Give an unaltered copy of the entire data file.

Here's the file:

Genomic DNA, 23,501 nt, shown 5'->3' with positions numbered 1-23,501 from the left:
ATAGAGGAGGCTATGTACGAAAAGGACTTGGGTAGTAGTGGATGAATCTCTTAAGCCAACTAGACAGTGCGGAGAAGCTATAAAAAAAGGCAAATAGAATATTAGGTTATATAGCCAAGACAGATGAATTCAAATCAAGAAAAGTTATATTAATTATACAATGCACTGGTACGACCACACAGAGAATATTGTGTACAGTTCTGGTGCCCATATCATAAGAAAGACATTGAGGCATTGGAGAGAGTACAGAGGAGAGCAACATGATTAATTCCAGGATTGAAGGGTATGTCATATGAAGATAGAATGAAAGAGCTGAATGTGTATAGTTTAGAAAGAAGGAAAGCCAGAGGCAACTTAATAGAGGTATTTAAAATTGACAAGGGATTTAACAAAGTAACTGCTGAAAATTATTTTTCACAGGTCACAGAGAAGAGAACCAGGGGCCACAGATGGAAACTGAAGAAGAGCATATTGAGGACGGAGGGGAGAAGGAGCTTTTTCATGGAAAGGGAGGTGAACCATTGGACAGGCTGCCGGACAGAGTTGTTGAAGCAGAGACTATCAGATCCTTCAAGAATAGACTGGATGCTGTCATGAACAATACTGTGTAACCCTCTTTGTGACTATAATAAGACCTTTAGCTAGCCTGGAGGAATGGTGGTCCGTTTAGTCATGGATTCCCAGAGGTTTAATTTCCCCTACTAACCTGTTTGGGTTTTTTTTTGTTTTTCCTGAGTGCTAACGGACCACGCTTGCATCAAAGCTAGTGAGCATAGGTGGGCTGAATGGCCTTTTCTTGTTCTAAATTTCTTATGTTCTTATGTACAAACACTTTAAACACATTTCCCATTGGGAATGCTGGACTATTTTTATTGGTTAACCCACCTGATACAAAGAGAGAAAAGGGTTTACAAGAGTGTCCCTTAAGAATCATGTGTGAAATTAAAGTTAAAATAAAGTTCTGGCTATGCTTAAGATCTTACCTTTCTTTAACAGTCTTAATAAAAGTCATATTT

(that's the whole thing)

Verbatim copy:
Genomic DNA, 23,501 nt, shown 5'->3' with positions numbered 1-23,501 from the left:
ATAGAGGAGGCTATGTACGAAAAGGACTTGGGTAGTAGTGGATGAATCTCTTAAGCCAACTAGACAGTGCGGAGAAGCTATAAAAAAAGGCAAATAGAATATTAGGTTATATAGCCAAGACAGATGAATTCAAATCAAGAAAAGTTATATTAATTATACAATGCACTGGTACGACCACACAGAGAATATTGTGTACAGTTCTGGTGCCCATATCATAAGAAAGACATTGAGGCATTGGAGAGAGTACAGAGGAGAGCAACATGATTAATTCCAGGATTGAAGGGTATGTCATATGAAGATAGAATGAAAGAGCTGAATGTGTATAGTTTAGAAAGAAGGAAAGCCAGAGGCAACTTAATAGAGGTATTTAAAATTGACAAGGGATTTAACAAAGTAACTGCTGAAAATTATTTTTCACAGGTCACAGAGAAGAGAACCAGGGGCCACAGATGGAAACTGAAGAAGAGCATATTGAGGACGGAGGGGAGAAGGAGCTTTTTCATGGAAAGGGAGGTGAACCATTGGACAGGCTGCCGGACAGAGTTGTTGAAGCAGAGACTATCAGATCCTTCAAGAATAGACTGGATGCTGTCATGAACAATACTGTGTAACCCTCTTTGTGACTATAATAAGACCTTTAGCTAGCCTGGAGGAATGGTGGTCCGTTTAGTCATGGATTCCCAGAGGTTTAATTTCCCCTACTAACCTGTTTGGGTTTTTTTTTGTTTTTCCTGAGTGCTAACGGACCACGCTTGCATCAAAGCTAGTGAGCATAGGTGGGCTGAATGGCCTTTTCTTGTTCTAAATTTCTTATGTTCTTATGTACAAACACTTTAAACACATTTCCCATTGGGAATGCTGGACTATTTTTATTGGTTAACCCACCTGATACAAAGAGAGAAAAGGGTTTACAAGAGTGTCCCTTAAGAATCATGTGTGAAATTAAAGTTAAAATAAAGTTCTGGCTATGCTTAAGATCTTACCTTTCTTTAACAGTCTTAATAAAAGTCATATTT